Emerge in two hours for groceries at the local Stop & Shop or Grand Union. Because I'm still half in the poem, everything rings and shimmers and has shadows and voice and nuance. Joy if it's going well, joy to just be out among the "hunks and colors" (Richard Wilbur's phrase) and small details of the world. The smile on the tall woman's face, frost and fingerprints on a freezer door, the lonely mysterious aisles of supermarkets—as Allen Ginsberg knew. The glories. The tragedies of the hardware aisles and the expensive laughter of the cereal ones. Randall Jarrell. Robert Lowell in a dialogue with Robert Frost: "Sometimes I'm so happy I can't stand myself."

Return to swim in Thrushwood Lake a mile or so, with many laps back and forth: backstroke, breaststroke, at the end a final burst of the overhead crawl, remembering when I was a lifeguard and riflery instructor at a YMCA summer camp in the Berkshires. The poem there, pulsating, in a corner room of my mind. Walk a hundred yards to the house. Write more. Copy lines. Cross out. Make a fair copy of what's here so far. Resist impulse to put lines on the computer, for then they might "set" too soon. Where am I?

Supper. Half hour of evening news. Walk in the early evening for a half hour to an hour on the quiet streets of the old Nichols section of Trumbull, streetlights going on, teenagers gathering by the small stone bridge, faint sounds of a hundred TVs; perhaps chatting with neighbors—Barbara Iacovetti at her garden, John Vangor endlessly mowing his lawn, Cindy and Ron Stevenson throwing a Frisbee with their kids. Back to the poem for another hour or two. If it's going well, more joy. If not, anger at self, anger at the world: maybe fifty lines, all slashed away, all from today gone. Sometimes weeks and weeks of this. Everything no good. All washed away, splintered, disappeared. Or maybe a brief few lines stand forth in a meadow, or dance on some Baltimore fire escape. Or something has "sudden rightnesses" and I can see into its future taking place days, weeks, months, years ahead.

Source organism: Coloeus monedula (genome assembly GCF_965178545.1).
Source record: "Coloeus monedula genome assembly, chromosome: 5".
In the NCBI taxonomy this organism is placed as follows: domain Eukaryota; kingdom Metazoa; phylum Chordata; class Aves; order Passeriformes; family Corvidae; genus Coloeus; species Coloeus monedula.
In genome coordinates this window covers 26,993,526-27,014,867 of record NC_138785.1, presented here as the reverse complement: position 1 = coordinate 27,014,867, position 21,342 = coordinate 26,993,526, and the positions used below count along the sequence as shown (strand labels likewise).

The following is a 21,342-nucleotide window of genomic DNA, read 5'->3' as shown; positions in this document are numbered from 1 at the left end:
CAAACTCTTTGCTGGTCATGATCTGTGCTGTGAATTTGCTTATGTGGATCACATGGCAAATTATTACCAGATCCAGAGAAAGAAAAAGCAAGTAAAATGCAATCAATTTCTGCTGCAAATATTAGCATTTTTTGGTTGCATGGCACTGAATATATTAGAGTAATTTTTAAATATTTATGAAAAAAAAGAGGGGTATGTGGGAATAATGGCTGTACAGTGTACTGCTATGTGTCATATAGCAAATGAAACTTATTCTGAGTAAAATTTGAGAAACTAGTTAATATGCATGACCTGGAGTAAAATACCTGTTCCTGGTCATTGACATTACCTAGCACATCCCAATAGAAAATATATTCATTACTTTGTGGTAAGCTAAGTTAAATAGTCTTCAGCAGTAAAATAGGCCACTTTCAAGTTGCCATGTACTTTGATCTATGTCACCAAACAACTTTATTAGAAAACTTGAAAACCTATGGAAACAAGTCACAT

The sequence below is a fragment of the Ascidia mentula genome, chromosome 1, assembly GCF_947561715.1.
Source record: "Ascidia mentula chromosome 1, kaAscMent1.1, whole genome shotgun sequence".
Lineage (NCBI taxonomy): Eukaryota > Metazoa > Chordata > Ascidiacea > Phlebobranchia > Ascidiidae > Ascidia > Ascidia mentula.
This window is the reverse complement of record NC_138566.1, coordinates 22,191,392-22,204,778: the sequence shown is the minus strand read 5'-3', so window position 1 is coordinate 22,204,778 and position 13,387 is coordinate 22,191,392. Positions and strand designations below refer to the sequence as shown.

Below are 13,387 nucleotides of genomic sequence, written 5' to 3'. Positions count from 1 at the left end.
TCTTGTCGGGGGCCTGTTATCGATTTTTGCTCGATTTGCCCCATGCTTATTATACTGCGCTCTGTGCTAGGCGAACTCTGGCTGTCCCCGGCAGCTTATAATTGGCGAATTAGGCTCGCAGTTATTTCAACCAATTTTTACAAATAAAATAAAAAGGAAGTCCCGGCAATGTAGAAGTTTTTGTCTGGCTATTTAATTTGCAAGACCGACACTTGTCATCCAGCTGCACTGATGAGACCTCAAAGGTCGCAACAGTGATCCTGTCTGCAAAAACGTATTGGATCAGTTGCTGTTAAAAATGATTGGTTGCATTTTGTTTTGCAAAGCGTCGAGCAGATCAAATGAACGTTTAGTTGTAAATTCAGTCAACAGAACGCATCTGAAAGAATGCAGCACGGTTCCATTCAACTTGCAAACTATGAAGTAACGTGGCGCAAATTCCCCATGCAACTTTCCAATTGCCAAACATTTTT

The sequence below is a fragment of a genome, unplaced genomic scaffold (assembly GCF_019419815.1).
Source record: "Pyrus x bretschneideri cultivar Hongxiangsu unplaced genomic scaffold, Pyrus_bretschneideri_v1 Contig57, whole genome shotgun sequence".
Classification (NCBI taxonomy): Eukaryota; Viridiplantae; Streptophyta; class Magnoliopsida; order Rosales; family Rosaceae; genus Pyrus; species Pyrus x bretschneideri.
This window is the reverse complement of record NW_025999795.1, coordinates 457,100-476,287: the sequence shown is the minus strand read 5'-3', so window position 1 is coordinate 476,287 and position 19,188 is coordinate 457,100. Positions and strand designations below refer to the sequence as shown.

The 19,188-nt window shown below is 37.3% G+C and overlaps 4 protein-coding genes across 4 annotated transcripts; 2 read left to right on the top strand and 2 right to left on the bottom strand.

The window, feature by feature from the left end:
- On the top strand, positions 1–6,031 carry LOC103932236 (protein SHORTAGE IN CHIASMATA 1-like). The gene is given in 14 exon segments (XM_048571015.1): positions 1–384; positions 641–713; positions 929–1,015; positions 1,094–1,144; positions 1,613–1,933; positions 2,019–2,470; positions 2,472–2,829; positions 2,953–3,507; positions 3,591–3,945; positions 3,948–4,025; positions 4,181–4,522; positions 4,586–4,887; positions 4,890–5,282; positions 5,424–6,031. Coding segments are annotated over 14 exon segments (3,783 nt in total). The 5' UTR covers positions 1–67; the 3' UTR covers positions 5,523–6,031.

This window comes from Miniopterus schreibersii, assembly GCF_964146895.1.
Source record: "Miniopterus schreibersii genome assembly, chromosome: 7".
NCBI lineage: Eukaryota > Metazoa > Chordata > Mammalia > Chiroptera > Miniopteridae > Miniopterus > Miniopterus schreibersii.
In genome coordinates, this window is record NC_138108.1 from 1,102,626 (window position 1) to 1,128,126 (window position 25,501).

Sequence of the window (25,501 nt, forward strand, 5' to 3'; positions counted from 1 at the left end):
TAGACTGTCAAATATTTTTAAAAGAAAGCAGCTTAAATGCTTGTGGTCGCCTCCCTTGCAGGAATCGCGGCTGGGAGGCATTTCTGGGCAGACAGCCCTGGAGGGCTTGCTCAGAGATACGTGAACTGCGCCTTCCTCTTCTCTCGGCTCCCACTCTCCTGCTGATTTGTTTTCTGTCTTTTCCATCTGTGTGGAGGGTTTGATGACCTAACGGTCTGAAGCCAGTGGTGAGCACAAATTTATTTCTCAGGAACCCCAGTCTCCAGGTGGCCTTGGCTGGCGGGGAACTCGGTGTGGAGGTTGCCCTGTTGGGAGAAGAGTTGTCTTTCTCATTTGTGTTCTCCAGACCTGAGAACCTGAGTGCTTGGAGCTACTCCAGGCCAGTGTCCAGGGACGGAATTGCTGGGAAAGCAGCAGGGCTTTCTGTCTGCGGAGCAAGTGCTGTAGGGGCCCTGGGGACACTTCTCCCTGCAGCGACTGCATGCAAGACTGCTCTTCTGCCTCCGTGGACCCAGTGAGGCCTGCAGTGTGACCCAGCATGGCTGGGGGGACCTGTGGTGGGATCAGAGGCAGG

9 p.m. One of the few things that can bring me out of the poetry is a mediocre non-intellectual escape movie. Escape into that for two hours, since my beloved ten shots a night of scotch are long gone, and my equally beloved three packs of Parliaments a day joined them in 1999. Twenty minutes of late evening news. And finally, the reward for the day, no more writing for I could ruin the poem now, with one accidental slip of the mind or pen. Three or four hours of reading: a new book on physics, a chapter in a book by the Dali Lama, a twenty pound art book with text and paintings from the turn of the century, books about staircases, books on colors, on clocks, on anything. Our small Cape Cod house holds mainly books, about 12, 000. Re-reading some Richard Wilbur poems. Li Po. Elizabeth Bishop. Baudelaire. Basho. Dante. A short story by Jhumpa Lahiri. An essay by Barry Lopez. Jot down a phrase from the reading. A line. An idea for the poem or for another poem, one I'll begin writing tomorrow, or some time from now, if I can reach the place where it begins to set right, when something locks. If I can re-enter or maintain the trance. If I can live. If I can rightly live.

 

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2002 The Cortland Review